There has been much focus on Lasting Power of Attorney (LPAs) recently, especially as they are important for those who have lost capacity and require people they trust to manage their affairs.  There has been less talk about LPAs for businesses which can provide protection for a business owner, providing a safety net should something happen.

Without an LPA in place, the Court of Protection will need to appoint a deputy, which can take time, meaning a business could quickly end up without access to bank accounts or the ability to make important decisions.   It is also expensive for a deputy to be appointed, which can cause further stress to the business.

If a business LPA is in place, the nominated person, the attorney, will be able to temporarily take over the running of the businesses with the ability to deal with important decisions and sign contracts.

Although unlikely to be used, having an LPA in place can ensure that not only is the business kept running, those who rely on the business to remain stable, such as employees and suppliers, will have their roles secured.

An LPA does not mean that the attorney will remain permanently; they are required to “so far as reasonably practicable, permit and encourage the person to participate, or to improve their ability to participate, as fully as possible in any act done for them and any decision affecting them.”  This means that a business owner will be involved in decision making.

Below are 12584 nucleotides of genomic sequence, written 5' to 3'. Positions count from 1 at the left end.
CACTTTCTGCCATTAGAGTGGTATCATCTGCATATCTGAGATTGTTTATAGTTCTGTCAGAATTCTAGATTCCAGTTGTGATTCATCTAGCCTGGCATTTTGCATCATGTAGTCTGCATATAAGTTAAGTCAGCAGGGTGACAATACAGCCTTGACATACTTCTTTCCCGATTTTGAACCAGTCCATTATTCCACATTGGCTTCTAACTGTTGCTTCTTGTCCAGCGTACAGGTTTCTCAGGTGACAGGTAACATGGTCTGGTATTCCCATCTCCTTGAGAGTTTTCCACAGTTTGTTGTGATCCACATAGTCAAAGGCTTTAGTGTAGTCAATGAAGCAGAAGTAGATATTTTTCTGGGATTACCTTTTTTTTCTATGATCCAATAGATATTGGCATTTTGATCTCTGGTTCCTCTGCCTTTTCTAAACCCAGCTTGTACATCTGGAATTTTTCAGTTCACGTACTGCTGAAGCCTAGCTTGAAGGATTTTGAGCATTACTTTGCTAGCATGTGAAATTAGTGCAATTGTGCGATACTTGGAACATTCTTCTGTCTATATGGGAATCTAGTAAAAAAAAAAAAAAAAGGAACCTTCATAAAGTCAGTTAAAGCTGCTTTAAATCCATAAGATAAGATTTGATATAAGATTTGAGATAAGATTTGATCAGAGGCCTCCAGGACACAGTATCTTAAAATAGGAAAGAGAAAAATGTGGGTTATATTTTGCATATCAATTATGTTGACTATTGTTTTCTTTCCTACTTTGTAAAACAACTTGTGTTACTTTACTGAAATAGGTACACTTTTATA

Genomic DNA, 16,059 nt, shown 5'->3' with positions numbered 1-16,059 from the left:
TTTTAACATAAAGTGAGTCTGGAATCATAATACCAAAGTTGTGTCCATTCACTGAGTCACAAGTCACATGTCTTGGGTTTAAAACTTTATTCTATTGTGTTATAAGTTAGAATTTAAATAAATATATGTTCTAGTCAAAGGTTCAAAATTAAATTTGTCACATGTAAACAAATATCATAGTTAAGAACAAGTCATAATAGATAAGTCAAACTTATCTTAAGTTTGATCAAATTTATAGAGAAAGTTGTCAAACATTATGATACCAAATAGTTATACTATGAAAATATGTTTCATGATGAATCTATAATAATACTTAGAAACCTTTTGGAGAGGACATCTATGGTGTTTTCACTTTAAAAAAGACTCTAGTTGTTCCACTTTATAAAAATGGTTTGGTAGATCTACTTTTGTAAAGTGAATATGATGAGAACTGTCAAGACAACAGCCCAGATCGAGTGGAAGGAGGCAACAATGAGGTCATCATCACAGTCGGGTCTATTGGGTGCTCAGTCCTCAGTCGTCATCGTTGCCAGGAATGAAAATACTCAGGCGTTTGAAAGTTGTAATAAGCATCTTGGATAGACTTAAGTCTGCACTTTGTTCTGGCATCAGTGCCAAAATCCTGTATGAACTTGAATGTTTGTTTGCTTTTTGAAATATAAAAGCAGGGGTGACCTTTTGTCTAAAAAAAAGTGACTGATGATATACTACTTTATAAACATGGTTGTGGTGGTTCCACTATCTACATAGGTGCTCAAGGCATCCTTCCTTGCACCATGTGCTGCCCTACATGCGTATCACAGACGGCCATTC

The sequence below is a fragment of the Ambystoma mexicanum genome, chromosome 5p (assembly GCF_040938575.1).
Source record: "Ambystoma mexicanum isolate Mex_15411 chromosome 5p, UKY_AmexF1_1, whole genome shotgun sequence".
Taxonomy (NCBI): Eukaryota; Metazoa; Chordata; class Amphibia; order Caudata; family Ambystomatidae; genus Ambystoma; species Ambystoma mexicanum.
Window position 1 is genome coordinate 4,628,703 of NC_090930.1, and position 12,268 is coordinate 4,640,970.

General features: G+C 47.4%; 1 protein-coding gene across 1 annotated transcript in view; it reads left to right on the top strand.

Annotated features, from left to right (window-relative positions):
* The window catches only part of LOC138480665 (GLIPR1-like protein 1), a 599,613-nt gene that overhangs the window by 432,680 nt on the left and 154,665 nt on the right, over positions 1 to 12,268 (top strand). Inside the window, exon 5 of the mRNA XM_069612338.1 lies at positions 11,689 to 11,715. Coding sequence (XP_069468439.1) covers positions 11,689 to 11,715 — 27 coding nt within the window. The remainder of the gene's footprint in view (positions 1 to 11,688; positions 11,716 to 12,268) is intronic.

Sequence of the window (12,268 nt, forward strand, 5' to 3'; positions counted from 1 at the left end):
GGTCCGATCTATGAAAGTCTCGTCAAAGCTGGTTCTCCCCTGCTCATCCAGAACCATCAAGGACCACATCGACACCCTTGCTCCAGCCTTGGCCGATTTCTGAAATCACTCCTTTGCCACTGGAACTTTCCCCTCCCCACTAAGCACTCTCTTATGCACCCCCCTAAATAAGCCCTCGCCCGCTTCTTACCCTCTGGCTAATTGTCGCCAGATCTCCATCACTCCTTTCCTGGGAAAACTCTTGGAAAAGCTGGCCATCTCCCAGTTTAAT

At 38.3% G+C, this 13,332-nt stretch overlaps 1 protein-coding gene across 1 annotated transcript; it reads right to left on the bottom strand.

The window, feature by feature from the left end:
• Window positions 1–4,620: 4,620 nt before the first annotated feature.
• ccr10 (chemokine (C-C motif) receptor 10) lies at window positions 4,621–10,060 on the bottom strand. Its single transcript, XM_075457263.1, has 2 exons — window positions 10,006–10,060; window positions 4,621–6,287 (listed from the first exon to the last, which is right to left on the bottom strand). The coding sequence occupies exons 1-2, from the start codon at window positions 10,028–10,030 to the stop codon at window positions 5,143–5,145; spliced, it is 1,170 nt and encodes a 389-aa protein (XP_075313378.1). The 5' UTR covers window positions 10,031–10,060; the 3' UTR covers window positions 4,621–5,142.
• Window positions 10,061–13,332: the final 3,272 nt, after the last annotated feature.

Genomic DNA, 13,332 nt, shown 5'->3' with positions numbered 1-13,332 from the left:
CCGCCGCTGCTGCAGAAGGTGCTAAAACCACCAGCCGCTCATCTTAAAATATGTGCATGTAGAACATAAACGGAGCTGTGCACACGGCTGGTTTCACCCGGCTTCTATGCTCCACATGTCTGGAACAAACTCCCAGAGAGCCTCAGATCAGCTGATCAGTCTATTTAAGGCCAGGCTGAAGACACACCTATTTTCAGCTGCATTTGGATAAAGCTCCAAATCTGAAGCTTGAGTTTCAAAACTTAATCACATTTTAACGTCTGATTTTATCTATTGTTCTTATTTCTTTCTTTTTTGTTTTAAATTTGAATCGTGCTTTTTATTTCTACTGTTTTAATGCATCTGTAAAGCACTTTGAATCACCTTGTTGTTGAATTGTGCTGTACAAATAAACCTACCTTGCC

A business LPA is created by completing an LPF1 form, which must be signed by a witness, the chosen attorney and a certificate provider.  A certificate provider ensures that the decision has not been made whilst under pressure and that the person awarding the power understands the consequences.

The registration fee for business LPA with the Office of Public Guardian is currently £82, plus the professional fee for its preparation. These are a small charge compared to the potential cost to the business in the absence of an LPA.

An additional bonus for business owners is the cost of an LPA is an allowable business expense. Whereas this is not the case when setting up an LPA for non-business purposes.